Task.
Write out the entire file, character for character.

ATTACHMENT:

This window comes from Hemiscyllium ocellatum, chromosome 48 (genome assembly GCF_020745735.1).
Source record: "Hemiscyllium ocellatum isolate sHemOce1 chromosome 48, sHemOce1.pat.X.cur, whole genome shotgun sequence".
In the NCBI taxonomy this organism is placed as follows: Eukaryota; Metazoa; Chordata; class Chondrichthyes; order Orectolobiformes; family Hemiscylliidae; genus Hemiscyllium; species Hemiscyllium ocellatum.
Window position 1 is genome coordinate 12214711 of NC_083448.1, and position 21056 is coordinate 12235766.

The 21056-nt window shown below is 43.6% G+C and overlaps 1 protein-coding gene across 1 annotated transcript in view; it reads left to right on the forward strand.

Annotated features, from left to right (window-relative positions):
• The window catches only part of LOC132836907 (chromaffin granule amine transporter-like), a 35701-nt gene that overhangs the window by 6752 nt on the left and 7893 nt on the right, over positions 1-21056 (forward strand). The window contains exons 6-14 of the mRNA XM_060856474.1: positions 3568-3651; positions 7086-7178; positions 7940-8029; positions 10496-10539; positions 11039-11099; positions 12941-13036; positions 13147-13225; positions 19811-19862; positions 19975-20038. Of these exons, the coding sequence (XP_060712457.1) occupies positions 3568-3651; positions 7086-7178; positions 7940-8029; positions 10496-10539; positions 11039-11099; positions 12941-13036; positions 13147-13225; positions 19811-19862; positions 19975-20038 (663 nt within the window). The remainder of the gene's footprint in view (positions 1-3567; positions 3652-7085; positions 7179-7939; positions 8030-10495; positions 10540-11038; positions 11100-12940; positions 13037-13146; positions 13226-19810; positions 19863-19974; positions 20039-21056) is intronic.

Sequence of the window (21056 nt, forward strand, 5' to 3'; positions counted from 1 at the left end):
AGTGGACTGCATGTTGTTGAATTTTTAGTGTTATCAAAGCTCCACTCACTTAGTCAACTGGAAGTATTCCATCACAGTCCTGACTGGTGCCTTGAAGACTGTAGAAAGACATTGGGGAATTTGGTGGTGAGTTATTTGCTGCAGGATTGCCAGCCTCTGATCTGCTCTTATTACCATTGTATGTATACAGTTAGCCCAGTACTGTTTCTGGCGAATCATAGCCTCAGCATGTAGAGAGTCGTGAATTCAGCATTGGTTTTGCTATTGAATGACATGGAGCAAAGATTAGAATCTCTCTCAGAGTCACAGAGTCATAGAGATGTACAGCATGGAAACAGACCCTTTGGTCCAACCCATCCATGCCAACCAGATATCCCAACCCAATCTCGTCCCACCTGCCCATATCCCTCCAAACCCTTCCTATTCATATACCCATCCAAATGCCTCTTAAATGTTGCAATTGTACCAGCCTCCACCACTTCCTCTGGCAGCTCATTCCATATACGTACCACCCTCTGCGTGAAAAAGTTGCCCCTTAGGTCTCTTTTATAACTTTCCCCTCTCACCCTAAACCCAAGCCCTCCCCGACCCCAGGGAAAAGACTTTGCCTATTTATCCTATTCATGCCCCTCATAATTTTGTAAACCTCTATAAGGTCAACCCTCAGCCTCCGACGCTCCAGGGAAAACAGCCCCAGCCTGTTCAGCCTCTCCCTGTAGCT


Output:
This window comes from Hemiscyllium ocellatum, chromosome 48 (genome assembly GCF_020745735.1).
Source record: "Hemiscyllium ocellatum isolate sHemOce1 chromosome 48, sHemOce1.pat.X.cur, whole genome shotgun sequence".
In the NCBI taxonomy this organism is placed as follows: Eukaryota; Metazoa; Chordata; class Chondrichthyes; order Orectolobiformes; family Hemiscylliidae; genus Hemiscyllium; species Hemiscyllium ocellatum.
Window position 1 is genome coordinate 12214711 of NC_083448.1, and position 21056 is coordinate 12235766.

The 21056-nt window shown below is 43.6% G+C and overlaps 1 protein-coding gene across 1 annotated transcript in view; it reads left to right on the forward strand.

Annotated features, from left to right (window-relative positions):
• The window catches only part of LOC132836907 (chromaffin granule amine transporter-like), a 35701-nt gene that overhangs the window by 6752 nt on the left and 7893 nt on the right, over positions 1-21056 (forward strand). The window contains exons 6-14 of the mRNA XM_060856474.1: positions 3568-3651; positions 7086-7178; positions 7940-8029; positions 10496-10539; positions 11039-11099; positions 12941-13036; positions 13147-13225; positions 19811-19862; positions 19975-20038. Of these exons, the coding sequence (XP_060712457.1) occupies positions 3568-3651; positions 7086-7178; positions 7940-8029; positions 10496-10539; positions 11039-11099; positions 12941-13036; positions 13147-13225; positions 19811-19862; positions 19975-20038 (663 nt within the window). The remainder of the gene's footprint in view (positions 1-3567; positions 3652-7085; positions 7179-7939; positions 8030-10495; positions 10540-11038; positions 11100-12940; positions 13037-13146; positions 13226-19810; positions 19863-19974; positions 20039-21056) is intronic.

Sequence of the window (21056 nt, forward strand, 5' to 3'; positions counted from 1 at the left end):
AGTGGACTGCATGTTGTTGAATTTTTAGTGTTATCAAAGCTCCACTCACTTAGTCAACTGGAAGTATTCCATCACAGTCCTGACTGGTGCCTTGAAGACTGTAGAAAGACATTGGGGAATTTGGTGGTGAGTTATTTGCTGCAGGATTGCCAGCCTCTGATCTGCTCTTATTACCATTGTATGTATACAGTTAGCCCAGTACTGTTTCTGGCGAATCATAGCCTCAGCATGTAGAGAGTCGTGAATTCAGCATTGGTTTTGCTATTGAATGACATGGAGCAAAGATTAGAATCTCTCTCAGAGTCACAGAGTCATAGAGATGTACAGCATGGAAACAGACCCTTTGGTCCAACCCATCCATGCCAACCAGATATCCCAACCCAATCTCGTCCCACCTGCCCATATCCCTCCAAACCCTTCCTATTCATATACCCATCCAAATGCCTCTTAAATGTTGCAATTGTACCAGCCTCCACCACTTCCTCTGGCAGCTCATTCCATATACGTACCACCCTCTGCGTGAAAAAGTTGCCCCTTAGGTCTCTTTTATAACTTTCCCCTCTCACCCTAAACCCAAGCCCTCCCCGACCCCAGGGAAAAGACTTTGCCTATTTATCCTATTCATGCCCCTCATAATTTTGTAAACCTCTATAAGGTCAACCCTCAGCCTCCGACGCTCCAGGGAAAACAGCCCCAGCCTGTTCAGCCTCTCCCTGTAGCT